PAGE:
smsd-command howto

This howto is a guide to let you control your PC from your mobile phone. Specifically:
  1. When the phone receives a SMS, the PC runs a shell command;
    example: if the SMS we sent containts the string reboot apache the PC will run the command /etc/init.d/apache2 restart.
  2. The PC runs periodic commands and when the output of a command contains a give string it sends a SMS to a telephone number;
    example: the PC runs every 180 seconds ping -c 3 and when the output of command contains the string unknown host it sends a SMS to the number +393331234567 that contains is offline!.
All the actions can be configured in a XML file.
This system runs under GNU/Linux, in particular the tests described in this howto were carried out on a Debian testing.
Let's see what we need:
  1. A Nokia mobile phone
  2. A means to connect the phone to the PC
  3. A software to handle this connection
  4. A deamon to handle the SMS
In this howto we employ:
  1. Nokia 7110
  2. Nokia serial cable
  3. Gnokii 0.6.18
  4. Smsd 1.4 with command module

Connecting the phone to PC

First of all, install Gnokii:
        # apt-get install gnokii
Now we must configure Gnokii editing the configuration file /etc/gnokiirc as below:
        port = /dev/ttyS0
        model = 7110
        initlength = default
        connection = dau9p
        use_locking = yes
        serial_baudrate = 19200
        smsc_timeout = 30

        bindir = /usr/sbin/

        debug = off
        rlpdebug = off
        xdebug = off
To read a complete explanation of these options see the default Gnokii configuration file.
Now we can connect the phone (in this howto Nokia 7110) to the PC, and we can test the connection trying this command:
        # gnokii --identify
We should see:
        GNOKII Versione 0.6.18
        IMEI         : 498495122677123
        Marca        : Nokia
        Modello      : 7110
        Nome prodotto: NSE-5
        Revisione    : 04.94
If we get this output we can go on, the phone is now connected to Debian!

Configuring smsd

Now we must install and configuring smsd deamon. Install it:
        # apt-get install gnokii-smsd
smsd is a deamon developed by Gnokii team and able to read and write SMS on a mobile phone, but for our purposes we need an extra module not included in smsd package (by now). This module is called command (written by me). You can download it from here.
When the download is completed install the new module running:
        # tar -zxvf smsd-command.tar.gz
        # cd smsd-command/
        # make
        # su
        # make install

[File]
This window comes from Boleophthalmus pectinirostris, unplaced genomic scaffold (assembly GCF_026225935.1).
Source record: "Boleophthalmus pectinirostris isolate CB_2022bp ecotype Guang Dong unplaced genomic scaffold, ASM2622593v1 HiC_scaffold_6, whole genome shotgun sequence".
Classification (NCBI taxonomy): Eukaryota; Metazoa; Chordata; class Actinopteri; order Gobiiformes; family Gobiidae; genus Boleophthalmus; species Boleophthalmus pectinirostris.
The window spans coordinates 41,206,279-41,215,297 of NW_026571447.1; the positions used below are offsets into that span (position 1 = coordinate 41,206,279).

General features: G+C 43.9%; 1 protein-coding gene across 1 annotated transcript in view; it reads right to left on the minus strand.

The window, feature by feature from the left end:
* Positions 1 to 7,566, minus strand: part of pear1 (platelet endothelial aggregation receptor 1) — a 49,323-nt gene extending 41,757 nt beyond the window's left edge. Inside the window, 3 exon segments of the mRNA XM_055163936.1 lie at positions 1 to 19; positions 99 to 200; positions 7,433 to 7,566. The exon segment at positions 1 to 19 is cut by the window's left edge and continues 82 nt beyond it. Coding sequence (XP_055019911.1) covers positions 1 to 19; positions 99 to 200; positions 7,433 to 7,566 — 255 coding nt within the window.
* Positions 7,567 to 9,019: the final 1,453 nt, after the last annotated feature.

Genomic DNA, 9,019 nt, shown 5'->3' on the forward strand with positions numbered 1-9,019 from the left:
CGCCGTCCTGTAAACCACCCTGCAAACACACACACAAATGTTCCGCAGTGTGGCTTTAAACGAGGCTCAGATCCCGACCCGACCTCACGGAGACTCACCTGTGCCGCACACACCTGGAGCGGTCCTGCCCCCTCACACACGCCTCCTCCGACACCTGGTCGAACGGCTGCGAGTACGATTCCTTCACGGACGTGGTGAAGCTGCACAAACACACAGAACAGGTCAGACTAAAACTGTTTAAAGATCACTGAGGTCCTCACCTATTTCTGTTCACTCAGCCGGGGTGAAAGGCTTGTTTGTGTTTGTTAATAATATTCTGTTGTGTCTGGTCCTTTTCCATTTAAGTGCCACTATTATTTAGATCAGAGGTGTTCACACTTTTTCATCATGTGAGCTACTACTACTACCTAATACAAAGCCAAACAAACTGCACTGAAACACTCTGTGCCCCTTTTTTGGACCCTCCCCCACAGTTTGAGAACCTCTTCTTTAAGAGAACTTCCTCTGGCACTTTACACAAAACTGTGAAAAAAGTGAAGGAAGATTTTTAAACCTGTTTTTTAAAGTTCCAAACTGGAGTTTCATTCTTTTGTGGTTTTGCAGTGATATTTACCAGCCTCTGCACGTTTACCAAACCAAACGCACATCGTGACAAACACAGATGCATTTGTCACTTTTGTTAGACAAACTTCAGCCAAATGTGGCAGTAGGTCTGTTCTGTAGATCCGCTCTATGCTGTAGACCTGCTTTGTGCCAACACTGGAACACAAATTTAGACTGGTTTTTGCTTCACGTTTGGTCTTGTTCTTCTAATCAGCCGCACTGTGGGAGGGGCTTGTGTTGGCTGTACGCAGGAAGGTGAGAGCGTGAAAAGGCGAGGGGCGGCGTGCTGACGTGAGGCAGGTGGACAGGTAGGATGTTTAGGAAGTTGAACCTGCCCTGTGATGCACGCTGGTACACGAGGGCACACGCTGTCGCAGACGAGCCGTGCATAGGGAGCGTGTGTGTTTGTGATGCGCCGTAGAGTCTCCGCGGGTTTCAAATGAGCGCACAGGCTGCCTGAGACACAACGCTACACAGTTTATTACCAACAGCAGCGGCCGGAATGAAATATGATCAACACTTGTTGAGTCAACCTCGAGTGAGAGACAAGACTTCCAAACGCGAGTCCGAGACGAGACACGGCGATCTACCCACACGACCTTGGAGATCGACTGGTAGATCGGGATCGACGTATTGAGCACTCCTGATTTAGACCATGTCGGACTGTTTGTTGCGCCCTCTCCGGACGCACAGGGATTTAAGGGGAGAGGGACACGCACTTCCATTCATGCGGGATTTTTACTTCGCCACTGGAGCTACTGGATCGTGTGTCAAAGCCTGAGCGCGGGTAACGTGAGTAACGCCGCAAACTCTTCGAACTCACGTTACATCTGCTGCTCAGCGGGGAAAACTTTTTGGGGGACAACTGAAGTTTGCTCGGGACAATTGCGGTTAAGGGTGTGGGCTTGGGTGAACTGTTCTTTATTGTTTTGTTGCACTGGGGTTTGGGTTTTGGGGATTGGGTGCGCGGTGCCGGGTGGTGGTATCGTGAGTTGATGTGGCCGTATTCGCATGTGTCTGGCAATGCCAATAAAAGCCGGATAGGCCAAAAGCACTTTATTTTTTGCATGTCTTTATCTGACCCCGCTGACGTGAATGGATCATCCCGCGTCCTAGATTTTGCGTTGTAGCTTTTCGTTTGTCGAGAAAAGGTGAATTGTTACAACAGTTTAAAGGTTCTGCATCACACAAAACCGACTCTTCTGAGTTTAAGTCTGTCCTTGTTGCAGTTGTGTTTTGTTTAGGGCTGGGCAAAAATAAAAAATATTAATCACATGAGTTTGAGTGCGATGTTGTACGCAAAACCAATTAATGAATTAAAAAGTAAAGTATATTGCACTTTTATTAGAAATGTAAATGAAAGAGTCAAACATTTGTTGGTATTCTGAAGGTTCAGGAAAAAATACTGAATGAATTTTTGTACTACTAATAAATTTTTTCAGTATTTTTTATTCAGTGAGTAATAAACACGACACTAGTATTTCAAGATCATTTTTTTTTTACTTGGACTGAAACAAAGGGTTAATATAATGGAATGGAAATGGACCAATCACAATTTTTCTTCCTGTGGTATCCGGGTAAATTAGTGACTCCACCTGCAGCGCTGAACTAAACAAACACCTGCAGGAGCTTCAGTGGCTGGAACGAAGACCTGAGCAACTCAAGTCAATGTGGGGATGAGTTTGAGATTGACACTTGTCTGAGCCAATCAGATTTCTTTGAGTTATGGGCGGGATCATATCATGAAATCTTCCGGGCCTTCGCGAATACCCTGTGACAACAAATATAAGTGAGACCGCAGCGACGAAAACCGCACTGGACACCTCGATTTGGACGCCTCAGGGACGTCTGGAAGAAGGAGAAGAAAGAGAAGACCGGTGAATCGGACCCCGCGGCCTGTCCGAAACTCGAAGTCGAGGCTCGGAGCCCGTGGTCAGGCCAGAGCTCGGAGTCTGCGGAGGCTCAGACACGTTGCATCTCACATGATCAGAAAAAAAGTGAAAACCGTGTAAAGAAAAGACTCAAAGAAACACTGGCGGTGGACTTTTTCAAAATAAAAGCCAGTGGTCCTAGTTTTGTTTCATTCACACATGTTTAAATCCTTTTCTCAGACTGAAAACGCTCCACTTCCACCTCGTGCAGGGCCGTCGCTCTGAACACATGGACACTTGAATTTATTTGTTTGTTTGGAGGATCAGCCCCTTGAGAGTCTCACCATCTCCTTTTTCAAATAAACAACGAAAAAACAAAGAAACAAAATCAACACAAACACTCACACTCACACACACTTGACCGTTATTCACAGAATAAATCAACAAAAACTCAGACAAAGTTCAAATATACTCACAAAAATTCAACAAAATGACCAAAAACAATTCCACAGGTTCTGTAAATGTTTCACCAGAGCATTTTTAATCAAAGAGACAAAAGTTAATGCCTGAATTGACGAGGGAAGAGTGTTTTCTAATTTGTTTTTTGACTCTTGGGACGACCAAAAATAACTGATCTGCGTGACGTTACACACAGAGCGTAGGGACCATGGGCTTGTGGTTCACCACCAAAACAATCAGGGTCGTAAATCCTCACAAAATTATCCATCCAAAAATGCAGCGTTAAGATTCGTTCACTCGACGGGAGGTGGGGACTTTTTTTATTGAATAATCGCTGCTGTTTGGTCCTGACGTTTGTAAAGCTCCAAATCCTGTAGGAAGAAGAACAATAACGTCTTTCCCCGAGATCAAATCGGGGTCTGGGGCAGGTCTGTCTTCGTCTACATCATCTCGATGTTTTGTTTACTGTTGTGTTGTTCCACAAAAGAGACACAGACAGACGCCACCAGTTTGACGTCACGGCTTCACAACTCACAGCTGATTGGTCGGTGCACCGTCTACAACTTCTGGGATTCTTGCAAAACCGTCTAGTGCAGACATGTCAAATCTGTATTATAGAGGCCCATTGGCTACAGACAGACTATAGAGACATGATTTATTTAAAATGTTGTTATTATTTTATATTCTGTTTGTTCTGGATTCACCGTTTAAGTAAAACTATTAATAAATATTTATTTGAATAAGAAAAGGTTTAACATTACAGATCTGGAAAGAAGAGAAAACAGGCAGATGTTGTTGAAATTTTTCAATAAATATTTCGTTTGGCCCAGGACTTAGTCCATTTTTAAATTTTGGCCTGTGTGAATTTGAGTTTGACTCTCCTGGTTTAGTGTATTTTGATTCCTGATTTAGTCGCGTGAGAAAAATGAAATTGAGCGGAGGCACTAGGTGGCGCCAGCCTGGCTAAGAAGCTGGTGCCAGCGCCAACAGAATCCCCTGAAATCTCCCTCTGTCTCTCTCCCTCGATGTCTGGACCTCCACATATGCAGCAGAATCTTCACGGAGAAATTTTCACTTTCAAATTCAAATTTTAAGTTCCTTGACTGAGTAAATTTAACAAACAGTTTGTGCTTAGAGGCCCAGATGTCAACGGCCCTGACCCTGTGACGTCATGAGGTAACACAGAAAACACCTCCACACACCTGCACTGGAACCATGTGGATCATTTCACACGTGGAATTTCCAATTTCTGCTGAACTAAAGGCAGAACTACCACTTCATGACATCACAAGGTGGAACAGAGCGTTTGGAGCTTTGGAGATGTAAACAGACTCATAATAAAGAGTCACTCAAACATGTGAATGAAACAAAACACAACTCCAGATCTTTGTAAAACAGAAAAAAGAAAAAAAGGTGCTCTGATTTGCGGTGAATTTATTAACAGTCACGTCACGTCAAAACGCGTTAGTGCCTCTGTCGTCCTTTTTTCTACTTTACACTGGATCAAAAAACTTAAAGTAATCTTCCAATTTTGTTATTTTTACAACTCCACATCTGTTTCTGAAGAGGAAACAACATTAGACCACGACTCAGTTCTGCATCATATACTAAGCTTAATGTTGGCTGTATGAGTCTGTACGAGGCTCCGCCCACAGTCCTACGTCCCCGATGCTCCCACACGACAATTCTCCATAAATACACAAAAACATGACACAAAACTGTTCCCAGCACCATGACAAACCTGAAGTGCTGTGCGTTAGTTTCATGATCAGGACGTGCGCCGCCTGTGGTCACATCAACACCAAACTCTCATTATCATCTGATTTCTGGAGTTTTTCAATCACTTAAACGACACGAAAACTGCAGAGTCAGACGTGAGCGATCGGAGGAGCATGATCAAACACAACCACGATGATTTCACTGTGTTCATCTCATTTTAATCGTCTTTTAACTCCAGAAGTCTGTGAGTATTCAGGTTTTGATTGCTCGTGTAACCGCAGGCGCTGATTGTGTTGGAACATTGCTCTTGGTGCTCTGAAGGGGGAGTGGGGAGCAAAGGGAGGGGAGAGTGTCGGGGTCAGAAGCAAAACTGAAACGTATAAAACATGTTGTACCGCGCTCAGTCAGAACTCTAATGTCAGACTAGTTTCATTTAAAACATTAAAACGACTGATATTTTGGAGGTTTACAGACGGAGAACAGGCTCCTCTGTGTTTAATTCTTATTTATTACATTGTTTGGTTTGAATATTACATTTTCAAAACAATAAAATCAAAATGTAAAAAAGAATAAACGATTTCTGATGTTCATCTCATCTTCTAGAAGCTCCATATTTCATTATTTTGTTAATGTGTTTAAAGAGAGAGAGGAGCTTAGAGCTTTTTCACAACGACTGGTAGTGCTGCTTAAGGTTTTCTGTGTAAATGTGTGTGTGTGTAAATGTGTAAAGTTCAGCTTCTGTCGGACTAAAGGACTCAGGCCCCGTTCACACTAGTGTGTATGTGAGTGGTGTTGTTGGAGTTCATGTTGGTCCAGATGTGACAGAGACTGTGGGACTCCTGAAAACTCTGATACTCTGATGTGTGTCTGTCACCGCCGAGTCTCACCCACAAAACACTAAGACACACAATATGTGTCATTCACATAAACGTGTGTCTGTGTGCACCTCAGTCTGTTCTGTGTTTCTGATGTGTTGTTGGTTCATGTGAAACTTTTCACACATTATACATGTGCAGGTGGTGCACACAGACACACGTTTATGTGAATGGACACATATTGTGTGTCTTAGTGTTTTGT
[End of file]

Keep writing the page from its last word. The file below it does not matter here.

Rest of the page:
The first command unpack the archive.
The second one enters the folder containing the unpacked files.
The third compile the module.
The fourth one gives root power, required to install files.
The fifth one install all files in your system.
To uninstall the module use make uninstall as root.

Let's see now how this deamon with module command run, glancing its configuration file /etc/smsd/command.xml. You can see below the example configuration file that you have just downloaded:
        <?xml version="1.0"?>
        <!DOCTYPE smsd SYSTEM "command.dtd">

        <smsd module="command">


            <command text="hello world" run="echo Hello!"/>
            <command text="foo" run="~/script/"/>

          <send to="3331234567">
            <sm run="ping -c 3" output="unknown host" text=" is down!" to="3337654321" sec="180"/>
            <sm run="cat /proc/mdstat" output="U_" text="Raid arrays are broken!"/>

This XML file has tree main tags: allowedNumbers, receive, send.
The XML configuration file will be validated using its DTD, that must be in the same directory of configuration file. If the DTD not exist, this check will be omitted.
Another important thing to know: if the PC sends a SMS defined in send tag, it will be disabled and the periodic command will be not run. To re-enable this perioc command you must restart the smsd deamon.

Ok, now you should edit the configuration file according to your purposes and then start as root smsd deamon with the command
        # /etc/init.d/smsd start
To stop smsd use
        # /etc/init.d/smsd stop
and to restart it use
        # /etc/init.d/smsd restart
To show the std output of smsd, you can run the smsd deamon also with the command
        # smsd -m command [-c path/to/configfile.xml]
A log file will be generated in /var/log/smsd.
That's all folks. If you have some questions, send me a mail!

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